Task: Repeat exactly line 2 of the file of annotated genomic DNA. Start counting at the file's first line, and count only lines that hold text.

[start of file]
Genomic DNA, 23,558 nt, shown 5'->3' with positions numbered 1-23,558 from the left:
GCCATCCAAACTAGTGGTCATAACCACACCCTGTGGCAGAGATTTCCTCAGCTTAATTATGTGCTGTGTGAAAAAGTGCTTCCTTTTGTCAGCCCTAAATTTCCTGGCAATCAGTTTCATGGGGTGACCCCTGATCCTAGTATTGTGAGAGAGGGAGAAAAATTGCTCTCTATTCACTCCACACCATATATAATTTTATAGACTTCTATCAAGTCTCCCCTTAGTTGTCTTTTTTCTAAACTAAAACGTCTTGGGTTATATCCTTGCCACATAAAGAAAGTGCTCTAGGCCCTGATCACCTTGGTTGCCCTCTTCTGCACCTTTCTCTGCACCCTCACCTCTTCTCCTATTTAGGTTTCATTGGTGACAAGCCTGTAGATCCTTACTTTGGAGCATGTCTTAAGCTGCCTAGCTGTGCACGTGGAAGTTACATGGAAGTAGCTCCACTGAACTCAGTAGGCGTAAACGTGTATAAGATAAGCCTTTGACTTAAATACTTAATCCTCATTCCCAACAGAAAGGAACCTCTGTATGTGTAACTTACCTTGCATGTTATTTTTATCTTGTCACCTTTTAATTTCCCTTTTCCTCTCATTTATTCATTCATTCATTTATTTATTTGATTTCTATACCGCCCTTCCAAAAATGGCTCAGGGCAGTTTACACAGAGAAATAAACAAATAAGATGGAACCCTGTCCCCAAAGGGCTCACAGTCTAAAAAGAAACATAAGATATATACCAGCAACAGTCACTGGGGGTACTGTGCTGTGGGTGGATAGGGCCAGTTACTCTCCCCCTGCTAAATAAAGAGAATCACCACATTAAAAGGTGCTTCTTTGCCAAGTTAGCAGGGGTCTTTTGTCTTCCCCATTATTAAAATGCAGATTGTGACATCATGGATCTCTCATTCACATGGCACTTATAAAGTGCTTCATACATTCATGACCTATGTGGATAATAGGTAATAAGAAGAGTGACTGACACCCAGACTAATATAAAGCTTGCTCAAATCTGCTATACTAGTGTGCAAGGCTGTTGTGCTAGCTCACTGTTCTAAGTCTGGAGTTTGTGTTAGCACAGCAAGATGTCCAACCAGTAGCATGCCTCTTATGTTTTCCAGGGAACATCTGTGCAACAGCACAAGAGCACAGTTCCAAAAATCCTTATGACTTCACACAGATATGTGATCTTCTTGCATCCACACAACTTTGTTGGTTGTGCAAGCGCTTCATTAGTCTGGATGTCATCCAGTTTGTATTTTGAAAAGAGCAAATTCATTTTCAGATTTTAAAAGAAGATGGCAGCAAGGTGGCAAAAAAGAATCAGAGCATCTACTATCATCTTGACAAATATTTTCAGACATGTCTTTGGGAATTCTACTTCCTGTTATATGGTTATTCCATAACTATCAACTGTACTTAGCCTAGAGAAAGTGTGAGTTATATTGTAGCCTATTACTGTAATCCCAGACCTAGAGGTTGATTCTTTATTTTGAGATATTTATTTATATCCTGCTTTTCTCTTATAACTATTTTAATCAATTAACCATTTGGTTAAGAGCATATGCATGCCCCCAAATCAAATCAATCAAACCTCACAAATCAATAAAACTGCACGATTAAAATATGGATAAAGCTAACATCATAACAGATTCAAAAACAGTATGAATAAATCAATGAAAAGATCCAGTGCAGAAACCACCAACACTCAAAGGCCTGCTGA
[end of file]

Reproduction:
GCCATCCAAACTAGTGGTCATAACCACACCCTGTGGCAGAGATTTCCTCAGCTTAATTATGTGCTGTGTGAAAAAGTGCTTCCTTTTGTCAGCCCTAAATTTCCTGGCAATCAGTTTCATGGGGTGACCCCTGATCCTAGTATTGTGAGAGAGGGAGAAAAATTGCTCTCTATTCACTCCACACCATATATAATTTTATAGACTTCTATCAAGTCTCCCCTTAGTTGTCTTTTTTCTAAACTAAAACGTCTTGGGTTATATCCTTGCCACATAAAGAAAGTGCTCTAGGCCCTGATCACCTTGGTTGCCCTCTTCTGCACCTTTCTCTGCACCCTCACCTCTTCTCCTATTTAGGTTTCATTGGTGACAAGCCTGTAGATCCTTACTTTGGAGCATGTCTTAAGCTGCCTAGCTGTGCACGTGGAAGTTACATGGAAGTAGCTCCACTGAACTCAGTAGGCGTAAACGTGTATAAGATAAGCCTTTGACTTAAATACTTAATCCTCATTCCCAACAGAAAGGAACCTCTGTATGTGTAACTTACCTTGCATGTTATTTTTATCTTGTCACCTTTTAATTTCCCTTTTCCTCTCATTTATTCATTCATTCATTTATTTATTTGATTTCTATACCGCCCTTCCAAAAATGGCTCAGGGCAGTTTACACAGAGAAATAAACAAATAAGATGGAACCCTGTCCCCAAAGGGCTCACAGTCTAAAAAGAAACATAAGATATATACCAGCAACAGTCACTGGGGGTACTGTGCTGTGGGTGGATAGGGCCAGTTACTCTCCCCCTGCTAAATAAAGAGAATCACCACATTAAAAGGTGCTTCTTTGCCAAGTTAGCAGGGGTCTTTTGTCTTCCCCATTATTAAAATGCAGATTGTGACATCATGGATCTCTCATTCACATGGCACTTATAAAGTGCTTCATACATTCATGACCTATGTGGATAATAGGTAATAAGAAGAGTGACTGACACCCAGACTAATATAAAGCTTGCTCAAATCTGCTATACTAGTGTGCAAGGCTGTTGTGCTAGCTCACTGTTCTAAGTCTGGAGTTTGTGTTAGCACAGCAAGATGTCCAACCAGTAGCATGCCTCTTATGTTTTCCAGGGAACATCTGTGCAACAGCACAAGAGCACAGTTCCAAAAATCCTTATGACTTCACACAGATATGTGATCTTCTTGCATCCACACAACTTTGTTGGTTGTGCAAGCGCTTCATTAGTCTGGATGTCATCCAGTTTGTATTTTGAAAAGAGCAAATTCATTTTCAGATTTTAAAAGAAGATGGCAGCAAGGTGGCAAAAAAGAATCAGAGCATCTACTATCATCTTGACAAATATTTTCAGACATGTCTTTGGGAATTCTACTTCCTGTTATATGGTTATTCCATAACTATCAACTGTACTTAGCCTAGAGAAAGTGTGAGTTATATTGTAGCCTATTACTGTAATCCCAGACCTAGAGGTTGATTCTTTATTTTGAGATATTTATTTATATCCTGCTTTTCTCTTATAACTATTTTAATCAATTAACCATTTGGTTAAGAGCATATGCATGCCCCCAAATCAAATCAATCAAACCTCACAAATCAATAAAACTGCACGATTAAAATATGGATAAAGCTAACATCATAACAGATTCAAAAACAGTATGAATAAATCAATGAAAAGATCCAGTGCAGAAACCACCAACACTCAAAGGCCTGCTGA